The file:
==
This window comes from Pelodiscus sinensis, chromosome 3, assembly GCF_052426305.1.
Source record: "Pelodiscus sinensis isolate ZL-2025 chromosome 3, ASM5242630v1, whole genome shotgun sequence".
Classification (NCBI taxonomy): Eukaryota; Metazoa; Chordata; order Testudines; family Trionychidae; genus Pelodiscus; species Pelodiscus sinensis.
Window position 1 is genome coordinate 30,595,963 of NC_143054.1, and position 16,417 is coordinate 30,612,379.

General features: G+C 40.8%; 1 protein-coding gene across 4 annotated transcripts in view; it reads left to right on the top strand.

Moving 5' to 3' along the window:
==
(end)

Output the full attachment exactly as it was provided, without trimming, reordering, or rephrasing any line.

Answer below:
This window comes from Pelodiscus sinensis, chromosome 3, assembly GCF_052426305.1.
Source record: "Pelodiscus sinensis isolate ZL-2025 chromosome 3, ASM5242630v1, whole genome shotgun sequence".
Classification (NCBI taxonomy): Eukaryota; Metazoa; Chordata; order Testudines; family Trionychidae; genus Pelodiscus; species Pelodiscus sinensis.
Window position 1 is genome coordinate 30,595,963 of NC_143054.1, and position 16,417 is coordinate 30,612,379.

General features: G+C 40.8%; 1 protein-coding gene across 4 annotated transcripts in view; it reads left to right on the top strand.

Moving 5' to 3' along the window: